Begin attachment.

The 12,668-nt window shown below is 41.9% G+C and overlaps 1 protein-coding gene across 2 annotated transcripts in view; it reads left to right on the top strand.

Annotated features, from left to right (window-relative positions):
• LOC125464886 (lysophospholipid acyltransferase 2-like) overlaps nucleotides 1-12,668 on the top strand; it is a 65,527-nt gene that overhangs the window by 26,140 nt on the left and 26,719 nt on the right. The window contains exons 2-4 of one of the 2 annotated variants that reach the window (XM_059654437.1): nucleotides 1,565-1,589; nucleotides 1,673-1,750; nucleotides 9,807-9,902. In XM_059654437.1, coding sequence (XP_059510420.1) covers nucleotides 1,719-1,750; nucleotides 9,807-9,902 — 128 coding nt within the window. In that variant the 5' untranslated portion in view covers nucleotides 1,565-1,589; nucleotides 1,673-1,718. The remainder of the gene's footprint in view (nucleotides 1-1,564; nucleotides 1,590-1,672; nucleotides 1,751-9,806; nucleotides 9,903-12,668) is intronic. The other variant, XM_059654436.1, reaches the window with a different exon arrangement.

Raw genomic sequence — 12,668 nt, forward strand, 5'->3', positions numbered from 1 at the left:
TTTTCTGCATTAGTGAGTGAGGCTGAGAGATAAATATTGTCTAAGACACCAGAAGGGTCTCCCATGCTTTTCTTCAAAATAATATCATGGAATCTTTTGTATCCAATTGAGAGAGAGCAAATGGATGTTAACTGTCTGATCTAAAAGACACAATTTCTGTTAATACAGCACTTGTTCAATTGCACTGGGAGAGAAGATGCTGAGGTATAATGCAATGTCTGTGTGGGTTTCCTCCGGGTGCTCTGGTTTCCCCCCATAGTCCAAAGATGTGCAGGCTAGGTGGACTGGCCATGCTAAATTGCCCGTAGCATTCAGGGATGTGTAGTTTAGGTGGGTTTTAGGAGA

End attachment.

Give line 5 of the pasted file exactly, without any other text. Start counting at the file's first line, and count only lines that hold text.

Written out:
TTTTCTGCATTAGTGAGTGAGGCTGAGAGATAAATATTGTCTAAGACACCAGAAGGGTCTCCCATGCTTTTCTTCAAAATAATATCATGGAATCTTTTGTATCCAATTGAGAGAGAGCAAATGGATGTTAACTGTCTGATCTAAAAGACACAATTTCTGTTAATACAGCACTTGTTCAATTGCACTGGGAGAGAAGATGCTGAGGTATAATGCAATGTCTGTGTGGGTTTCCTCCGGGTGCTCTGGTTTCCCCCCATAGTCCAAAGATGTGCAGGCTAGGTGGACTGGCCATGCTAAATTGCCCGTAGCATTCAGGGATGTGTAGTTTAGGTGGGTTTTAGGAGA